Monday, August 17, 2015

HOW TO PLAN EFFECTIVE LESSONS (PART TWO C – STUDENTS WILL BE ABLE TO)

Once we have established what we want our students to learn and the path we want them to take, the next step will be to establish evidence of learning – what we would need to see in order for us to be convinced that the learning has successfully taken place.

To this end, it is important to be very deliberate about ensuring that what we want to see from our students matches the Key Learning that we want them to acquire.

‘Students will be able to’ – Evidence of Learning
If we go back to the story of my teacher and the suffix ~able, his desired student outcome was probably for his students to be able to complete the worksheet. However, he did not check to see if completing the worksheet actually helped his students acquire the intended Key Learning. So how do we do this?

We first determine if the Key Learning is knowledge or a skill. Then we craft an outcome that is tangible and measurable.

If the Key Learning is knowledge, we should find ways to showcase that knowledge, either by allowing for a presentation of the information acquired, or by allowing for the knowledge to be applied to different scenarios. The latter is preferred as it gives our children an additional avenue to see relevance of their learning in their lives and therefore increases the possibility that it will be committed to their long term memory.

But if the Key Learning is a skill, then we should find ways for the skill to be performed. Knowledge and skill are mutually exclusive entities and we should not mistake one for the other.

Here is an illustration.

Study Fig. 1 and answer the question that follows.

Food Consumption graph

Fig. 1 Food Consumption in Japan, USA and China

Question: Describe the changes in food consumption between 1990 & 2005.

This question checks for the student's ability to describe a graph, essentially the performance of a skill. So if used to compliment a lesson where the answering skills to Data Response questions was being taught, it would work perfectly.

However, if used in a lesson where the teacher wanted to check if students understood the reasons why food consumption varies from country to country, essentially knowledge, the command word will have to be changed from ‘describe’ to ‘explain’. This would then require the students to produce reasons for the phenomena, which should reflect the extent to which the knowledge was acquired.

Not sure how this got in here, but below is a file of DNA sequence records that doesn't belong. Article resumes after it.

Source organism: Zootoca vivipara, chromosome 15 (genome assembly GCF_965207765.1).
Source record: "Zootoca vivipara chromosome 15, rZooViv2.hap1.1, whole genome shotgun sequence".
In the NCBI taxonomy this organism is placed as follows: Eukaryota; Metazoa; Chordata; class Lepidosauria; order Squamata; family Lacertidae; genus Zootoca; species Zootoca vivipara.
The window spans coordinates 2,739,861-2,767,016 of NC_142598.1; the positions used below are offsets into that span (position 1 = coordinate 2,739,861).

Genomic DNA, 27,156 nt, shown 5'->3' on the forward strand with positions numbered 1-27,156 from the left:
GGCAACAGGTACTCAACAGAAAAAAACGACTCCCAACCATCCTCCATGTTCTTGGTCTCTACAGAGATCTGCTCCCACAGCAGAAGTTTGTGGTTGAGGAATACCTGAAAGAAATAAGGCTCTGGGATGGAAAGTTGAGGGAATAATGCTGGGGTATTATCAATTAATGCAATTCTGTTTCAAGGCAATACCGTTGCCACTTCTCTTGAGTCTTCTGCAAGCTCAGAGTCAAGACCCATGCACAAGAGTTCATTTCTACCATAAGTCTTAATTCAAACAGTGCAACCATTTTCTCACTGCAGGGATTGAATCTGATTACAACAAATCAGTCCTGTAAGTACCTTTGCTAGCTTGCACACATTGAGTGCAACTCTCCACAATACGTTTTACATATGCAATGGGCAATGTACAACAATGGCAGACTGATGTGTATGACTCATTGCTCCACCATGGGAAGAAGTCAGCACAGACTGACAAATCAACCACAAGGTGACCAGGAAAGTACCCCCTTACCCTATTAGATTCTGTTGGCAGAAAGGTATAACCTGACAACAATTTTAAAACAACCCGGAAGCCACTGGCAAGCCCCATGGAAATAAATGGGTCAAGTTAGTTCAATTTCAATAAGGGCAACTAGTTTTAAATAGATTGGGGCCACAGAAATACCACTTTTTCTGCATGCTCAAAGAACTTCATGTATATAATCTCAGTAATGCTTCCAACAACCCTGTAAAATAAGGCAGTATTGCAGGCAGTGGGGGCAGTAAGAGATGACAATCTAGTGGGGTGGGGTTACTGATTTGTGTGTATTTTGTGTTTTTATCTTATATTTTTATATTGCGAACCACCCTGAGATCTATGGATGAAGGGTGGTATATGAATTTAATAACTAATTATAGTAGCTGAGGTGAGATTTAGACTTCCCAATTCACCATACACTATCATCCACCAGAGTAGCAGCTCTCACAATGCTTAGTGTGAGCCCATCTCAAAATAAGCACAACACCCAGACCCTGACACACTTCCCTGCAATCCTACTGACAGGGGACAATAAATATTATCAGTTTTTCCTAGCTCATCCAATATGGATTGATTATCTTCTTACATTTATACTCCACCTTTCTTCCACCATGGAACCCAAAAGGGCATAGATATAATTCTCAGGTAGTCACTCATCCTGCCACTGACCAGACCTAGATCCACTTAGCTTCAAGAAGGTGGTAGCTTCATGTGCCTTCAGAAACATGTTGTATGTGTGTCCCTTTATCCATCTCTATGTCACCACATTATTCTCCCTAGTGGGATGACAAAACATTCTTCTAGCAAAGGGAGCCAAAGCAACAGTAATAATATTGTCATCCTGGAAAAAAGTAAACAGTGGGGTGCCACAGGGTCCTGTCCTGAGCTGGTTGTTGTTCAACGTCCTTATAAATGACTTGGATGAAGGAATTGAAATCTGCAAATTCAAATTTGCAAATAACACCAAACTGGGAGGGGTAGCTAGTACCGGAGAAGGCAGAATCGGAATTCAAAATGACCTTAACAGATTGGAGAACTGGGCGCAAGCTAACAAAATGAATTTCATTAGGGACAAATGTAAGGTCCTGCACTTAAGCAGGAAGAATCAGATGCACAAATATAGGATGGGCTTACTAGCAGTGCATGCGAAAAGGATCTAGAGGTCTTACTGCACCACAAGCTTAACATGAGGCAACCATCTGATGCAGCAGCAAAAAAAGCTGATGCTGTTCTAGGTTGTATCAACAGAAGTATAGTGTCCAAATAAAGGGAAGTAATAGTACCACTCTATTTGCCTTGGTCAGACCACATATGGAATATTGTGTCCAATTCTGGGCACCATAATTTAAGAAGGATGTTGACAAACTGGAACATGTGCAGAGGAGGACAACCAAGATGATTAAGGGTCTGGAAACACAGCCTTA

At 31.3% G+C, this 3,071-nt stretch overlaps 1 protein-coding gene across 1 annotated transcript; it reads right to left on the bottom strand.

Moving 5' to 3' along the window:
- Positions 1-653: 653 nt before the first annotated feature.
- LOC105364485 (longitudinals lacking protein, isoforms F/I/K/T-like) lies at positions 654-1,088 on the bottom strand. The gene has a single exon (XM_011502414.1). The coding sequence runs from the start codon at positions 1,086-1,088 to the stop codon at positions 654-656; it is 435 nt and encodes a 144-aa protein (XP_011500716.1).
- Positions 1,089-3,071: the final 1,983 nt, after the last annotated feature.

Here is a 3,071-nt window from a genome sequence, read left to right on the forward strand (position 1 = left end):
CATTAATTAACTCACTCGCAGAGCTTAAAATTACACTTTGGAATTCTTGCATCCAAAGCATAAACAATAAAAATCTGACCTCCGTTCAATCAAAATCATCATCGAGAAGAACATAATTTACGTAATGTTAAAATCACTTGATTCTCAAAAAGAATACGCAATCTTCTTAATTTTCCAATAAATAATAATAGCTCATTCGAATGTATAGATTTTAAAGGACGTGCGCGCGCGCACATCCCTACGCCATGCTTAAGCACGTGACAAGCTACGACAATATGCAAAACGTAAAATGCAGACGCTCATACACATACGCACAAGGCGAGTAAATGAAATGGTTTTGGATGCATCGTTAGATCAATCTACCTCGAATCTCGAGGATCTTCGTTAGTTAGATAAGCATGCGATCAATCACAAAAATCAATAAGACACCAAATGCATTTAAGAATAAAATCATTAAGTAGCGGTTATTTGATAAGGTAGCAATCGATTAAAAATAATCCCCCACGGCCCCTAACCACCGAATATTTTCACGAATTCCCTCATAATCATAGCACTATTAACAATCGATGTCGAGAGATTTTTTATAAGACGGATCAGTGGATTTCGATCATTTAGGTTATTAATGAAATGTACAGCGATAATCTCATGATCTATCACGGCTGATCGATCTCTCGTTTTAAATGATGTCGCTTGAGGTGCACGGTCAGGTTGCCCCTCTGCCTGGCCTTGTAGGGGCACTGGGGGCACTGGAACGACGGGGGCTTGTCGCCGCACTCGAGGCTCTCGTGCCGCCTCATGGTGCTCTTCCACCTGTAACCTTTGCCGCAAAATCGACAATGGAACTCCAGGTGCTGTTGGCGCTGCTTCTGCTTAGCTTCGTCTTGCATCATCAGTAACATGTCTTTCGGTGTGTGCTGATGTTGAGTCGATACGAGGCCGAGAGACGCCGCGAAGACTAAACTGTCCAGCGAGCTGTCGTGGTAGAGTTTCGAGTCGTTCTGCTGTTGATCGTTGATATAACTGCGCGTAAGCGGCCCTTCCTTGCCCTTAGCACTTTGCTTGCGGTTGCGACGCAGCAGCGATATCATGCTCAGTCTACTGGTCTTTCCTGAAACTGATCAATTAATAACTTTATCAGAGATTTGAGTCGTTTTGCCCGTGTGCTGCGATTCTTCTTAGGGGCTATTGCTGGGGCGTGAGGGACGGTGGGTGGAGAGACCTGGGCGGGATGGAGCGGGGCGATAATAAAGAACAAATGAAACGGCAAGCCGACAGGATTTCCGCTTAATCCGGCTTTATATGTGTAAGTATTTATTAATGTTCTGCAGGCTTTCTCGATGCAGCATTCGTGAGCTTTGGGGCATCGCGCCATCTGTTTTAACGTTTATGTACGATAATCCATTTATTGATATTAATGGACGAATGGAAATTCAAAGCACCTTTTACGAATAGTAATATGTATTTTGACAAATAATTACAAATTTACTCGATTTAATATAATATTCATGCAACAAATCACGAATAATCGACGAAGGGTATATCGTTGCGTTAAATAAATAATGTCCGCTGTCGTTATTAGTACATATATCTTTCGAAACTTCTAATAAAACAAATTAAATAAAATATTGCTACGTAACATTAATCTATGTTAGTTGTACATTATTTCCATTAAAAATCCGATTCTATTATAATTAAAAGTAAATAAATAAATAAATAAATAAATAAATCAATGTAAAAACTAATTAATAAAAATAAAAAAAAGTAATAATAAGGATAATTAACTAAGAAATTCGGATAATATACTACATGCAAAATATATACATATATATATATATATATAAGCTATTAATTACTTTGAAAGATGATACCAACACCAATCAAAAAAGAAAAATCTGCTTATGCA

Once we have established the nature of the desired product, we can then craft the student outcome.

When phrasing the desired student outcome, we should take care to express it with tangible and measurable terms like ‘complete the worksheet’, ‘give 3 examples of volcanoes’, ‘state the steps to bake a cake.’. We should avoid intangible terms like ‘understand’ and ‘know’. The more tangible and quantifiable the product is, the easier it will be to assess the success of learning.

Here is a simple illustration.
‘Students will understand why volcanoes erupt.’
‘Students will be able to describe the eruption process.’
Here are 2 statements pointing to the exact same knowledge, but it is much easier to determine the success of the latter.

One added advantage of making your student outcomes tangible and measurable is that your activities become much easier to plan.

When planning lessons, many of the teachers that I work with start by selecting the activity to be used in the lesson. Many neglect to establish the Key Learning nor do they chart out the course which they would like to take the students on, before deciding what tools they would like to use to help them on that journey. The end result is an activity, or a series of activities, that achieve little learning.

Through this discussion, I hope you see the importance of identifying the desired results we would like to see from our students BEFORE we look at activities. As long as you take deliberate action to understand your audience and then purposefully set out your desired goals, pathways and performance from the students, you will be able to construct effective and meaningful learning experiences for your students that will reside in their long term memory.

Next up: Using Assignments and Assessments

Jump ahead to Enduring Understandings
Jump ahead to Essential Questions
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